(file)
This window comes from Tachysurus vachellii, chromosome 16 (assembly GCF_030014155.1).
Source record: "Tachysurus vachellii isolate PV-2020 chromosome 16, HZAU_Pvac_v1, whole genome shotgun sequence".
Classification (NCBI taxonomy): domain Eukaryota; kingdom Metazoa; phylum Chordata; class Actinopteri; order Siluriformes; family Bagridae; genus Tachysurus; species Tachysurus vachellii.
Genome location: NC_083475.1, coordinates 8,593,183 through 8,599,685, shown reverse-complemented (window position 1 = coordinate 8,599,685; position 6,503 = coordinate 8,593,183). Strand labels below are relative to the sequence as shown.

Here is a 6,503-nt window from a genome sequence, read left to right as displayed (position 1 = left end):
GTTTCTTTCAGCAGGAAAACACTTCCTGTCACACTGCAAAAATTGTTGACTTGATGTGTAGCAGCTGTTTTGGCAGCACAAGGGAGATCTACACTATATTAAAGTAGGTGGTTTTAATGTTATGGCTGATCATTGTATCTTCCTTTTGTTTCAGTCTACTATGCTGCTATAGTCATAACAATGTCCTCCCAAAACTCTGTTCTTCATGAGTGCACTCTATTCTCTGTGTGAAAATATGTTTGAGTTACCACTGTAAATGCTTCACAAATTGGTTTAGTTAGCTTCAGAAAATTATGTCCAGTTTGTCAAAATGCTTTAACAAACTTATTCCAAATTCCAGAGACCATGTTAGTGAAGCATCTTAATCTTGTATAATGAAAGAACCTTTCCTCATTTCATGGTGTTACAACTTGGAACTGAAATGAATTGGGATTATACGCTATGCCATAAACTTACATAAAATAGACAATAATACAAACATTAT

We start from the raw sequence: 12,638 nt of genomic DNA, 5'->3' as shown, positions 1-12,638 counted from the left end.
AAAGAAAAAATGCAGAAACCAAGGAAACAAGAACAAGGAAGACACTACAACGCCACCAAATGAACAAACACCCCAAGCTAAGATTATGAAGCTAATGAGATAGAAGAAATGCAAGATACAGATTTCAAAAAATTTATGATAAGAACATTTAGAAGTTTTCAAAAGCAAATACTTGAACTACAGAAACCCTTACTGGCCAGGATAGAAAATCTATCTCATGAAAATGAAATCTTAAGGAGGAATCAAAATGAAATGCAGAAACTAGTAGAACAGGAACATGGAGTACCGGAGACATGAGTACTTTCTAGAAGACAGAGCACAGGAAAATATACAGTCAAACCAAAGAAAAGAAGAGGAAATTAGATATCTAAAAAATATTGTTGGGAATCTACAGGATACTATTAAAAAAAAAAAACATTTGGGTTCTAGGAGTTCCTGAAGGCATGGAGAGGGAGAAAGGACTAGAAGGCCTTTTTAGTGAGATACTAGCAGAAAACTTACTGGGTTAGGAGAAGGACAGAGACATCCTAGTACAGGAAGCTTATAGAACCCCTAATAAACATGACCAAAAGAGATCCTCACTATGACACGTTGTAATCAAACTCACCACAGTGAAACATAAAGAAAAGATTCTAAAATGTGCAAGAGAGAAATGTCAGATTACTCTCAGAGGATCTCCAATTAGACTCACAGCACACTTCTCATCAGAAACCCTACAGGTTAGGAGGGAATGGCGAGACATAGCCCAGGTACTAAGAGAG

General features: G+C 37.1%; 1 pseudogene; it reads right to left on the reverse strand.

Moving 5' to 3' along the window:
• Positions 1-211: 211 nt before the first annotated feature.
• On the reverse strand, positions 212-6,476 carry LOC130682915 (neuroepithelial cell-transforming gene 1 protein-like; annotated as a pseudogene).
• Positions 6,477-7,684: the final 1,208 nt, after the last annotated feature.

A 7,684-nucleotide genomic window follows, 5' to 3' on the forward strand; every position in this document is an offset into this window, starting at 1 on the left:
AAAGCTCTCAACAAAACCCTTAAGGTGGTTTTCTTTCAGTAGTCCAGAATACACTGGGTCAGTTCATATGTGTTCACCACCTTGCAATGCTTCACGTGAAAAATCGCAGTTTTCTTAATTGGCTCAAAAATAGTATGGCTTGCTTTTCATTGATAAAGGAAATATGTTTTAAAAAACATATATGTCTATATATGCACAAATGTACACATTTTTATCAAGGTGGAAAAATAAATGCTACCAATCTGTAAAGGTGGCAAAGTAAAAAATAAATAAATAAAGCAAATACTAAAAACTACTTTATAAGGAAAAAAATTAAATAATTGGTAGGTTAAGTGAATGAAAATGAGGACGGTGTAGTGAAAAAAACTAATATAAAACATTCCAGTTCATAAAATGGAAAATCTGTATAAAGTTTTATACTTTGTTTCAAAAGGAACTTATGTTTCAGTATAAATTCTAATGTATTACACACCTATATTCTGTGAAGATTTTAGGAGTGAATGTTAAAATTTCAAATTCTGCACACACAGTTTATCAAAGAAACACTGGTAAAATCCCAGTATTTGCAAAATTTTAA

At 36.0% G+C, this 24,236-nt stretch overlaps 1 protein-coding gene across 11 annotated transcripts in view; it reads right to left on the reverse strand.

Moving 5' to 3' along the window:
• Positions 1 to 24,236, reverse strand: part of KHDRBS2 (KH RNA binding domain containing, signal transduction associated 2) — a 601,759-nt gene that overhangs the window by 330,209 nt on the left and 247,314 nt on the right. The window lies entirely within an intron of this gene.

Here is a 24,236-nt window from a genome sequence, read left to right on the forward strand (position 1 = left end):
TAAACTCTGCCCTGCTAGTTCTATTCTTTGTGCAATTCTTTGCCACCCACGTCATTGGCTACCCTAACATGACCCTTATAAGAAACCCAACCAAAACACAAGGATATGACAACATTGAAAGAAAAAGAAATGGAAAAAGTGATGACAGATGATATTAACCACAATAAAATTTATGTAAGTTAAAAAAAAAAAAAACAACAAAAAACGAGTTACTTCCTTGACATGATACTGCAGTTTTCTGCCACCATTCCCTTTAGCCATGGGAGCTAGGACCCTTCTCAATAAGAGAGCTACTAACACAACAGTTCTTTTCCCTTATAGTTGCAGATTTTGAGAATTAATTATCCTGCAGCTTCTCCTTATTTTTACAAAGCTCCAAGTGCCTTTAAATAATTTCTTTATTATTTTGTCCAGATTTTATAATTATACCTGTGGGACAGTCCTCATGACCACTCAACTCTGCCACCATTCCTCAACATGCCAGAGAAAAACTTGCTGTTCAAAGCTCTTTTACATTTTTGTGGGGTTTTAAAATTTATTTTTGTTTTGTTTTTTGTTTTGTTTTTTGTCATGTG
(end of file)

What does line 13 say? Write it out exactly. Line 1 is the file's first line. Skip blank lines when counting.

• Positions 6,477-7,684: the final 1,208 nt, after the last annotated feature.